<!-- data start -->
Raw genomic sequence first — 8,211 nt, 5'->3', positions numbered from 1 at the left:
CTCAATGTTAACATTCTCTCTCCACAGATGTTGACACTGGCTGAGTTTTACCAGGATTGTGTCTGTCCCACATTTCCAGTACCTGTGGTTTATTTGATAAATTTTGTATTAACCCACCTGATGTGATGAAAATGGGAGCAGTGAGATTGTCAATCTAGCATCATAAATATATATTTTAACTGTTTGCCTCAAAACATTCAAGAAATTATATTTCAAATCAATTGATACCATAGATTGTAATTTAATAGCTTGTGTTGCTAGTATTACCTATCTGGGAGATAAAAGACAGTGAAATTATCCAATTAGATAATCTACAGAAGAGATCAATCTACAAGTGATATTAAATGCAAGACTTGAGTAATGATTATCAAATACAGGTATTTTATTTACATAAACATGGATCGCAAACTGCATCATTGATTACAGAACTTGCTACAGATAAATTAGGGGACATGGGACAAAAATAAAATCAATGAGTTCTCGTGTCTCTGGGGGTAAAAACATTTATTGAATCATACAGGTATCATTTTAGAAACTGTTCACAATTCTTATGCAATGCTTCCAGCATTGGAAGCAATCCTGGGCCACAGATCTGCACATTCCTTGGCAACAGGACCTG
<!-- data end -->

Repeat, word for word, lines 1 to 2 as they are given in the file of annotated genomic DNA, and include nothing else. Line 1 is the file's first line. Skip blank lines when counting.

Raw genomic sequence first — 8,211 nt, 5'->3', positions numbered from 1 at the left:
CTCAATGTTAACATTCTCTCTCCACAGATGTTGACACTGGCTGAGTTTTACCAGGATTGTGTCTGTCCCACATTTCCAGTACCTGTGGTTTATTTGATAAATTTTGTATTAACCCACCTGATGTGATGAAAATGGGAGCAGTGAGATTGTCAATCTAGCATCATAAATATATATTTTAACTGTTTGCCTCAAAACATTCAAGAAATTATATTTCAAATCAATTGATACCATAGATTGTAATTTAATAGCTTGTGTTGCTAGTATTACCTATCTGGGAGATAAAAGACAGTGAAATTATCCAATTAGATAATCTACAGAAGAGATCAATCTACAAGTGATATTAAATGCAAGACTTGAGTAATGATTATCAAATACAGGTATTTTATTTACATAAACATGGATCGCAAACTGCATCATTGATTACAGAACTTGCTACAGATAAATTAGGGGACATGGGACAAAAATAAAATCAATGAGTTCTCGTGTCTCTGGGGGTAAAAACATTTATTGAATCATACAGGTATCATTTTAGAAACTGTTCACAATTCTTATGCAATGCTTCCAGCATTGGAAGCAATCCTGGGCCACAGATCTGCACATTCCTTGGCAACAGGACCTG